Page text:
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Property &Investments

CONTENTS Rent income tax has a silver lining 54 Delivering cheap houses 55

Sh760m
The total cost of constructing the three buildings for the Strathmore Business School at a savings of Sh650 million

COMEBACK

Speaking Chinglish: A developers love aair with Chinese


BY AAMERA JIWAJI
s Kenya develops its business relationships with the Far East, many local rms are shrugging o the stereotype that Made in China means substandard and opting to source directly from China. The worlds second largest economy is gradually being embraced by Kenyan companies as a long term business partner. Questworks is one such company. It started as a department within the Strathmore Business School but was catapulted to become an independent entity after its success in putting up three state-of-the-art buildings with a 45% cost saving. Mr Timothy Kipchumba, a procurement consultant at Questworks, shares his experiences of working with China, and highlights issues that Kenyan companies need to keep in mind when dealing with the Chinese.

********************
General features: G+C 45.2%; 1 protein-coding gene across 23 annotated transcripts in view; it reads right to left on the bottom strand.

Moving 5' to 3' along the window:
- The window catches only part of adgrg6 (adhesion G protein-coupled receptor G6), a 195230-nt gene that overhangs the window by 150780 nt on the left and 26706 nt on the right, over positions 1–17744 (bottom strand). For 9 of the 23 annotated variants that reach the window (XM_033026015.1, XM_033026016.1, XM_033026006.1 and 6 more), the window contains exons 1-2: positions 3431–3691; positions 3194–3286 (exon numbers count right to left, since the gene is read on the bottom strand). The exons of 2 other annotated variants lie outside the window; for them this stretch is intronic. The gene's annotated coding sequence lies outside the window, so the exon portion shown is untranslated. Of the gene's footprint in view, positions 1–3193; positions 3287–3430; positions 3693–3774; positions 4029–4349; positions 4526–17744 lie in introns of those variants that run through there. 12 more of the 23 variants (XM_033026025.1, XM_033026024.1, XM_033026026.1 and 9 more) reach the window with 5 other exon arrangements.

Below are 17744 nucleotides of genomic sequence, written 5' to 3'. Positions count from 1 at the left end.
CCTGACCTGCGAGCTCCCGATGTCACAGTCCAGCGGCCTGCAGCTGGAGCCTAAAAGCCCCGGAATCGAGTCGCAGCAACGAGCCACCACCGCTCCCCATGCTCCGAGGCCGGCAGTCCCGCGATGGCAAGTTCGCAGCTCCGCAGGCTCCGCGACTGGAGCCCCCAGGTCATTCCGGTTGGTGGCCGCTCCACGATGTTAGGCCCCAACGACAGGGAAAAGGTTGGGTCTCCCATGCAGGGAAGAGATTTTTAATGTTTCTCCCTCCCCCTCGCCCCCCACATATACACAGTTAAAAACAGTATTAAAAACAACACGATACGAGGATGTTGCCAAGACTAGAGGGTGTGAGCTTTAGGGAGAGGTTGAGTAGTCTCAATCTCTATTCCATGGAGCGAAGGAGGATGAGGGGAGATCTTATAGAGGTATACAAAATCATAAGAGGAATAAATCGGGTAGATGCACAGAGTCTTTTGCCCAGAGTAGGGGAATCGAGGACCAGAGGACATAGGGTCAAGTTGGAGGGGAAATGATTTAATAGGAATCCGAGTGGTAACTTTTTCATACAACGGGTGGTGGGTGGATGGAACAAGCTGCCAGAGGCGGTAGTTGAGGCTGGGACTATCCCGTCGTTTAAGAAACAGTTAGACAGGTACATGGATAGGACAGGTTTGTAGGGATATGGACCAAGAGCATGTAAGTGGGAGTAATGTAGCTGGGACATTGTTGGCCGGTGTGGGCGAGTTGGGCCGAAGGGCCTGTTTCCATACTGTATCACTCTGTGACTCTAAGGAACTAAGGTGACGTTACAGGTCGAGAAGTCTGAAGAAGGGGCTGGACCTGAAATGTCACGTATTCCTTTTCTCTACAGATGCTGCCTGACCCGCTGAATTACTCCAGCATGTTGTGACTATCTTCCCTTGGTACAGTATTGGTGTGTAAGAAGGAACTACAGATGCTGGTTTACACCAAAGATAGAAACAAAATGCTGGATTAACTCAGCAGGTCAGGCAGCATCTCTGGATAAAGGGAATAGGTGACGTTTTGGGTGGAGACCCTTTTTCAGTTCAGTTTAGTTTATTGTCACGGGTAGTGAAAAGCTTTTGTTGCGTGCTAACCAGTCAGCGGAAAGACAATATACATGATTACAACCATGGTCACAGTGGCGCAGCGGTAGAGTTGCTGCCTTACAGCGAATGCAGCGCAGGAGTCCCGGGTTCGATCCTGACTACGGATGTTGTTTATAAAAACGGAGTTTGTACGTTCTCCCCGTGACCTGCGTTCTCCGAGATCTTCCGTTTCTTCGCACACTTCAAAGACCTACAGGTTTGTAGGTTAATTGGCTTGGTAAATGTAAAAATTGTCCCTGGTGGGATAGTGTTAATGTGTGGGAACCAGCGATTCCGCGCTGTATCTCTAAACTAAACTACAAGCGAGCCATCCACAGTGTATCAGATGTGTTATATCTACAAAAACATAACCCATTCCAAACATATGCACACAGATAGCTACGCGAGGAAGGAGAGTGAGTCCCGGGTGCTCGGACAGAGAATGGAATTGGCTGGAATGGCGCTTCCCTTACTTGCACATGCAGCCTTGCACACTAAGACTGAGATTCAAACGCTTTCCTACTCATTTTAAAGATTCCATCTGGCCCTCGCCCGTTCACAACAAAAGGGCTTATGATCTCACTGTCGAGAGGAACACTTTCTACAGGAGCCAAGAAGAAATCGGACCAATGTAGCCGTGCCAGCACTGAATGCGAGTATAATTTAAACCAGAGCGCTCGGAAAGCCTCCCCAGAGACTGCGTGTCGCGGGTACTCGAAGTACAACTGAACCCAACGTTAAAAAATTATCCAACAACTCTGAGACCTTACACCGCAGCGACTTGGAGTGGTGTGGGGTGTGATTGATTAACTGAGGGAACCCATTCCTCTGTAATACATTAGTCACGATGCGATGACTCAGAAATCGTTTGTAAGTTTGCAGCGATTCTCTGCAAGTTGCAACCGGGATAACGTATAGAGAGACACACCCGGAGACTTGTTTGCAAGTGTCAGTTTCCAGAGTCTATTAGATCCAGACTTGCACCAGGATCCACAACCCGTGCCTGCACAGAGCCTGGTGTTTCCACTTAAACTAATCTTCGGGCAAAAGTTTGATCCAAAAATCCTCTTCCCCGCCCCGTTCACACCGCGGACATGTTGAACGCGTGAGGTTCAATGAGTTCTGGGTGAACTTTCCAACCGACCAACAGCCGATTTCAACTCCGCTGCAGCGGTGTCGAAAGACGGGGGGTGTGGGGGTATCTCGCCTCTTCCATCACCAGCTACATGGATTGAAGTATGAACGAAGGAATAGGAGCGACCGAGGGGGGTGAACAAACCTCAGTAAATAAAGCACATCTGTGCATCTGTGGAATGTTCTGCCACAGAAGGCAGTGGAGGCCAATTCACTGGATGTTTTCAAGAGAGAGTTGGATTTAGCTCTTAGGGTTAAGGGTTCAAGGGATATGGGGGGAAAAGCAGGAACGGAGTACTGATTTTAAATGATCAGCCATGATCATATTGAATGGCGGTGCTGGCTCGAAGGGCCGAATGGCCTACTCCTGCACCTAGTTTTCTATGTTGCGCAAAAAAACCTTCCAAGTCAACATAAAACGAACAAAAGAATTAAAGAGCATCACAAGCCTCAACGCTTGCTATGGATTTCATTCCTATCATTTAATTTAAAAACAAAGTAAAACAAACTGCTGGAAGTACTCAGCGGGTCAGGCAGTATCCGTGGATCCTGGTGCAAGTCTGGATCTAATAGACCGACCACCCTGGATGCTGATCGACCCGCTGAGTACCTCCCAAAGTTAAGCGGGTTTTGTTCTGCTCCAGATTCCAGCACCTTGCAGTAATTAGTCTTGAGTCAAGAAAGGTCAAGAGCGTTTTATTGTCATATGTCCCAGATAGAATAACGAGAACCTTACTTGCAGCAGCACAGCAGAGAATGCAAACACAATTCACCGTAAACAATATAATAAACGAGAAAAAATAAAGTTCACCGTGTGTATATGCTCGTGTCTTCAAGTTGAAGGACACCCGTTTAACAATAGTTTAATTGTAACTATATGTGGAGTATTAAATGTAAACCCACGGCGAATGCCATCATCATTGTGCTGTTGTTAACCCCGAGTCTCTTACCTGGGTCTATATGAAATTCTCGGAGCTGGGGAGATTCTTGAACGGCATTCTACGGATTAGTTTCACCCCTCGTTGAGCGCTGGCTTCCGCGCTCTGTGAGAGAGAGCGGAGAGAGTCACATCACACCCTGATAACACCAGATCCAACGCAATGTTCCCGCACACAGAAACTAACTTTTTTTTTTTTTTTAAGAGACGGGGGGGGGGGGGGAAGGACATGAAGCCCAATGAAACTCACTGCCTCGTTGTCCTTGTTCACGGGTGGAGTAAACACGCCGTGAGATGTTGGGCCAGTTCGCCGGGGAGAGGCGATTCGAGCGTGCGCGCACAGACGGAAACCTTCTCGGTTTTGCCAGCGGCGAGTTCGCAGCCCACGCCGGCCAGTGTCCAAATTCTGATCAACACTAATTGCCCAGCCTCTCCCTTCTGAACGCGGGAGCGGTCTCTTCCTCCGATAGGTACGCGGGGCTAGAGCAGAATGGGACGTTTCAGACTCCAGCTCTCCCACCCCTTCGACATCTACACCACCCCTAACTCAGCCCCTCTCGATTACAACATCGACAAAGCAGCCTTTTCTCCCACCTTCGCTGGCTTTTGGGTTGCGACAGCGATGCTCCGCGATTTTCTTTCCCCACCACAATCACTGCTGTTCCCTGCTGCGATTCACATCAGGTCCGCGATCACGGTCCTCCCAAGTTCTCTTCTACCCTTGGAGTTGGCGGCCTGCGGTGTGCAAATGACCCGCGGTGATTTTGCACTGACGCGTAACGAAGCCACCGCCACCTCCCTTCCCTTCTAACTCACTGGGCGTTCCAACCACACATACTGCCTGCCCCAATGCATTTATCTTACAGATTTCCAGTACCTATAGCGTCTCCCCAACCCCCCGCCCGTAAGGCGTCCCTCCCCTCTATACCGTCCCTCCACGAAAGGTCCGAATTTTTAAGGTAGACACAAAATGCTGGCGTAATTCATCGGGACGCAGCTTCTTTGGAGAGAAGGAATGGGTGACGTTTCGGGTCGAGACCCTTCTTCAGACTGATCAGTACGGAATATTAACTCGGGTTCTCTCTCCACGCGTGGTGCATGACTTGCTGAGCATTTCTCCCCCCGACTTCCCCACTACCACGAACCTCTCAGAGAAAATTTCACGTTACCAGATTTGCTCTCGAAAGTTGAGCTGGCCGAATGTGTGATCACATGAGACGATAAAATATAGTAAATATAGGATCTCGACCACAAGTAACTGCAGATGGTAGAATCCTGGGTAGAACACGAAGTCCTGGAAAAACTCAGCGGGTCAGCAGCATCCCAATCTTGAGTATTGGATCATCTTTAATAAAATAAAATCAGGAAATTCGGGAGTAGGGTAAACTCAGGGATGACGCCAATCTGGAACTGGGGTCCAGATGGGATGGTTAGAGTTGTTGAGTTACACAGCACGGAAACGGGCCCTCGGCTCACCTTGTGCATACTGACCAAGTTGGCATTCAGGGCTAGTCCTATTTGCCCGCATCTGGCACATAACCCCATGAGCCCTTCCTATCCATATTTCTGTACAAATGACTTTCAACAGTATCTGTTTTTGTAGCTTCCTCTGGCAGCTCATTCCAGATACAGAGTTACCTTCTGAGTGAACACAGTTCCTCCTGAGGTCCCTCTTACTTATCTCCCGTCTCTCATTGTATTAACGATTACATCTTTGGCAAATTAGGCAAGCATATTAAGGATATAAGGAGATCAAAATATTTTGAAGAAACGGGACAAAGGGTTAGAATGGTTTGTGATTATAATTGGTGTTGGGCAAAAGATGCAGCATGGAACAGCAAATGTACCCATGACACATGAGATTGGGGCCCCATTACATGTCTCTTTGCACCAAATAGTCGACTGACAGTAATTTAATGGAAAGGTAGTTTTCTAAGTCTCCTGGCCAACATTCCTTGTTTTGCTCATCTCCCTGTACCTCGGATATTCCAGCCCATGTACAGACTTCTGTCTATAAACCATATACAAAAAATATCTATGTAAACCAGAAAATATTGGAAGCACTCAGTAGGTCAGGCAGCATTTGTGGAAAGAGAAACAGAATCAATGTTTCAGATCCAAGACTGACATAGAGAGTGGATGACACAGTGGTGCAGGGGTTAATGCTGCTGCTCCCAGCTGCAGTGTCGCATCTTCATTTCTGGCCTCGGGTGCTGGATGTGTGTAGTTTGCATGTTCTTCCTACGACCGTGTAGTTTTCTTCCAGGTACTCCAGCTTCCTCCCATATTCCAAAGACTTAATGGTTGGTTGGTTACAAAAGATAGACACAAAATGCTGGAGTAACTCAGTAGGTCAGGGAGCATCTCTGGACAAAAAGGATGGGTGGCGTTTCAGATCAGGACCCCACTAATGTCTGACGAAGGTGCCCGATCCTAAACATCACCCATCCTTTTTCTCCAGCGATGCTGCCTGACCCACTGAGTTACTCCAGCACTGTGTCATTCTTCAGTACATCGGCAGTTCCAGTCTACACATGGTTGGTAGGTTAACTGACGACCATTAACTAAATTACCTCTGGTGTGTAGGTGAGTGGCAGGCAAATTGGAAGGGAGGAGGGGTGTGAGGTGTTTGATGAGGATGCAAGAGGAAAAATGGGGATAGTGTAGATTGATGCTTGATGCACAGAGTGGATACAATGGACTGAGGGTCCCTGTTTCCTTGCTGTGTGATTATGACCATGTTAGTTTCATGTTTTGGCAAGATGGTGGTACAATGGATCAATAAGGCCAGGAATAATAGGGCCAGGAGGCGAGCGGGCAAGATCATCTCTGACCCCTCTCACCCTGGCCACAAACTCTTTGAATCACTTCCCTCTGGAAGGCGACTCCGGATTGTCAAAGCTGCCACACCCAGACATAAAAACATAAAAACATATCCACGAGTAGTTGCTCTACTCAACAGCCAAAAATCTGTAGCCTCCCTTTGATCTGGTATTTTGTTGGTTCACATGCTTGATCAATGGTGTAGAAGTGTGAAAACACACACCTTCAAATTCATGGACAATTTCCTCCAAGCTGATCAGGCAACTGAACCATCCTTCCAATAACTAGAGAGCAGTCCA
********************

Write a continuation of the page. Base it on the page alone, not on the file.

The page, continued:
Tell me about the Strathmore University project, because that is where the story begins. Strathmore University is seen in the market as an expensive institution but it is a trust, a not-for-prot business. In 2008, the university wanted a set of buildings, including one for their business school - a total of 21,000 square metres of space - but they only had Sh550 million. When they advertised it publicly, they received tenders for Sh1.4 billion for the three buildings! And at this cost, they could not proceed and so they
| Nairobi Business Monthly July

wanted to hold the project. We approached Strathmore as a department within the university and said, If you give us Sh200 million more, we can complete all three buildings at a cost of Sh750 million. But we will need to take the risk jointly, although the end benet will be yours. Strathmore agreed and we started thinking about how best we could deliver. How did you settle on China? The choice of China was purely accidental.

Traditionally when people in Kenya want to buy from China, they are taken by a commercial bank or a shipping agent. But each party is interested in their own gains so, for instance, the shipping company wants you to ship the goods back with them; if it is a bank, they want to lend you the money. We went with a shipping company and it was a terrible experience because the support structure for potential buyers was completely non-existent. You go to China and you are confused. And